‘I wanted to create an occasion for visitors to slow down and listen, look around, smell and feel the space in a more conscientious and heightened way. I also wanted to capture the area as being home to a whole host of species and we need to be respectful of that. I hoped to express this through the creation of a meditation circle. The act of offering a piece of natural element found along the trail is almost like a ritual for people to mark that special connection with nature. The interactive aspect is reflective of my Japanese cultural practices of nature worshipping and meditation, although the practice is universal and resonates with other world cultures.

About the artist: Kazz is a multidisciplinary artist, visual designer and user experience researcher. She works in 2D, 3D, analogue and digital to create stories and experiences that promote interactions with people. Her work is playful in nature and has a certain tactile feel. www.kazzmorohashi.com


Stephanie Hartick – Decomposers

Hunt high and low for this series of ceramic sculptures looking closely at decomposers, which play a fundamental yet under-valued role in soil health. The sculptures magnify and interpret patterns and interactions of fungi and mycorrhizal networks, both seen and unseen, in maintaining a dynamic bio-diverse system, contributing to balanced healthy food chains. Most of the fungi are exhibited in their natural positions so a keen pair of eyes will be needed to spot all!

‘Soil is often overlooked as living matter and the value that soil and decomposers play to maintaining habitats and sustaining food chains is under-valued. Many of our decomposers are threatened by human activities and I aim to raise awareness of this through the sculptures.’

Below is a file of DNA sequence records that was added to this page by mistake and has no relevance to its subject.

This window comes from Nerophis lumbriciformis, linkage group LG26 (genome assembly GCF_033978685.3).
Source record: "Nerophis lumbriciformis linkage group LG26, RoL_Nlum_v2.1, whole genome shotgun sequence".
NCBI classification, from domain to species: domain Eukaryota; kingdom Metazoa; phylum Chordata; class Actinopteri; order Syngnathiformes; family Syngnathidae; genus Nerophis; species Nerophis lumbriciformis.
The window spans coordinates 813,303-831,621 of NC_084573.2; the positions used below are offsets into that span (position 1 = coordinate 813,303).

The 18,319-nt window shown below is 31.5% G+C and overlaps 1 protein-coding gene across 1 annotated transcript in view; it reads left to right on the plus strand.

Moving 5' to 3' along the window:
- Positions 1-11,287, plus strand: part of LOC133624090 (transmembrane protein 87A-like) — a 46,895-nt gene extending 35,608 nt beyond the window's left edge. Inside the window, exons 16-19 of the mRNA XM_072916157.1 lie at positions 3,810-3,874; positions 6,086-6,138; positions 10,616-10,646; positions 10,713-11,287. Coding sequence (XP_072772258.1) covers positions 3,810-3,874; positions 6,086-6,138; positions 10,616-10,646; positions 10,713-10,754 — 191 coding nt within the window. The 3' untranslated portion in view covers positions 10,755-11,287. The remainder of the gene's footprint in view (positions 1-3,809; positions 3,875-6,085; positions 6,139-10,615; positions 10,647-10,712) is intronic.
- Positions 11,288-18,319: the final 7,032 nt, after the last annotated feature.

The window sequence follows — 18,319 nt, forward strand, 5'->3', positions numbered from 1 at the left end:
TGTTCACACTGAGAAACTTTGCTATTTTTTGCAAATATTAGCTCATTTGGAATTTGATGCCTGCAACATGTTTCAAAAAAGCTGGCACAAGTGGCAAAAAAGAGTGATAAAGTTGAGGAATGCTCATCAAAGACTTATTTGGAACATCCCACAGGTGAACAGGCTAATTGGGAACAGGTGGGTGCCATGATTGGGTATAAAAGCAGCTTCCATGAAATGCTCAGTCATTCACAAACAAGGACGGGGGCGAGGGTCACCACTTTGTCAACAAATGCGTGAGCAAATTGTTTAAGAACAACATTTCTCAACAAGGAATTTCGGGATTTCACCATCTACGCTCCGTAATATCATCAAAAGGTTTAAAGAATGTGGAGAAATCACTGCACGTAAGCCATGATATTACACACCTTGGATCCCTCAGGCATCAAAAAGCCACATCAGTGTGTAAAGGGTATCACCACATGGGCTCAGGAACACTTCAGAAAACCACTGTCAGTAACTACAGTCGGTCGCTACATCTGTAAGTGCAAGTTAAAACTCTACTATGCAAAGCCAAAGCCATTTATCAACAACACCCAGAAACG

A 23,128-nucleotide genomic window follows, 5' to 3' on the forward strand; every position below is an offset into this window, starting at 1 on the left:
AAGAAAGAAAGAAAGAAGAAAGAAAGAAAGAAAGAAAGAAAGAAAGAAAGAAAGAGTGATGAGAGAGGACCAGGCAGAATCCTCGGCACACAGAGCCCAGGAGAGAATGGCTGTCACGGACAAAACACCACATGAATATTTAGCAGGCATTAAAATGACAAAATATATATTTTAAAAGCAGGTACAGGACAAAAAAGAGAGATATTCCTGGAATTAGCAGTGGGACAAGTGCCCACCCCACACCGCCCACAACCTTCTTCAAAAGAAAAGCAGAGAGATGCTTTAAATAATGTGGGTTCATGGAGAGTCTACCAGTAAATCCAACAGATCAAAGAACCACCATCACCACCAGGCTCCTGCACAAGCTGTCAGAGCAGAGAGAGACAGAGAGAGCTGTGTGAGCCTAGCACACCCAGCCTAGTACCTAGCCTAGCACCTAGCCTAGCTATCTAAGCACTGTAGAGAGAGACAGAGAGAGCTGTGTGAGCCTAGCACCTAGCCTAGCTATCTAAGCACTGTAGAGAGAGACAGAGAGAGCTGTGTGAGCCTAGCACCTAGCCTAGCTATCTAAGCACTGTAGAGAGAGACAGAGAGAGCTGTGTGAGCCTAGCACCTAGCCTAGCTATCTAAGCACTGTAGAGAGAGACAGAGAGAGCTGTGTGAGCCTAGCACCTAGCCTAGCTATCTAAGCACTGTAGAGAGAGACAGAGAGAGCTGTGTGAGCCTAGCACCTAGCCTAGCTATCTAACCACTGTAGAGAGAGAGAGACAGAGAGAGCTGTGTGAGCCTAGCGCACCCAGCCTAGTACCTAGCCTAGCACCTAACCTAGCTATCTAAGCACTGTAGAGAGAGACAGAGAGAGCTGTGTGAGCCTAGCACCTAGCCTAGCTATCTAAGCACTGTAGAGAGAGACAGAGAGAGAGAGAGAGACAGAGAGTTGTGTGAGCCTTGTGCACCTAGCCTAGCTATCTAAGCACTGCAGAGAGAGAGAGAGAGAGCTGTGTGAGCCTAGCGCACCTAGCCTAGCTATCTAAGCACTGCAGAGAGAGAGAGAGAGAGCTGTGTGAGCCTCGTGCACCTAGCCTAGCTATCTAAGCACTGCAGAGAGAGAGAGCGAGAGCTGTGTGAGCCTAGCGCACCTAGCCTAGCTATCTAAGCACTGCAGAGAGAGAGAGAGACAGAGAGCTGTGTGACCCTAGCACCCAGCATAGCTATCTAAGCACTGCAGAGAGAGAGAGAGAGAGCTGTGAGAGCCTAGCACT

About the artist: Stephanie Hartick is a ceramic artist and a co-founder of Art Branches. https://artbranches.org/


Elizabeth Cooke – Bats

Keep your eyes peeled for bats made from steel which hang from a fallen tree. The sculptural bats will awaken your interest in the shapes and movements of these elusive creatures. Verging on the abstract, the bats are made of steel and other found materials.

‘Bats have had a particularly bad press of late and is an animal that is hard to spot in the wild. When you do spot one, it is often only a fleeting glance.’

About the artist: Elizabeth Cooke is a sculptor who works mainly in steel. ‘The natural world is my inspiration for subject matter and there are themes to which I frequently return: repetitive patterns and decay, crows and herons.’ https://elizabethcookesculpture.wordpress.com/


Larry Jackaman – We ‘CAN’ all make a difference

Reusing drink cans from the museum’s recycling bins, this sculpture is made up of individual aluminium cells, representing the cells that make up all living organisms, embossed by the artist and members of the public at workshops held in 2022. The embossed cells cover a dead tree; layered like feathers of a bird, scales of fish and those of a snake. The artwork is designed to create awareness of the wealth of nature present at the Food Museum, to demonstrate how long it takes for aluminium cans to degrade naturally and the importance of recycling.

‘It is intentional that the shiny aspect of the aluminium stands out against its natural surroundings to act as a statement that it is man-made, that things can be reused and to demonstrate visually how long it takes for aluminium cans to degrade naturally.’

About the artist: Larry Jackaman has strong environmental ethics and a passion for using recycled material, particularly glass and commissions include ‘The Green Bottle Unit’ in Hackney.


Elizabeth Cooke – Muntjac Deer

Find two, larger-than-life Muntjac deer in willow. The softness of the willow allows them to blend in with their surroundings in the wooded area, camouflage being an important part of their survival.

‘My work creates lifelike sculptures with a sense of movement. They are not slavish, precise replicas, but my own interpretation.’

About the artist: Elizabeth Cooke has exhibited her willow work widely, including the popular roundabout crown in Bury St Edmunds. https://www.larkvalleywillow.co.uk/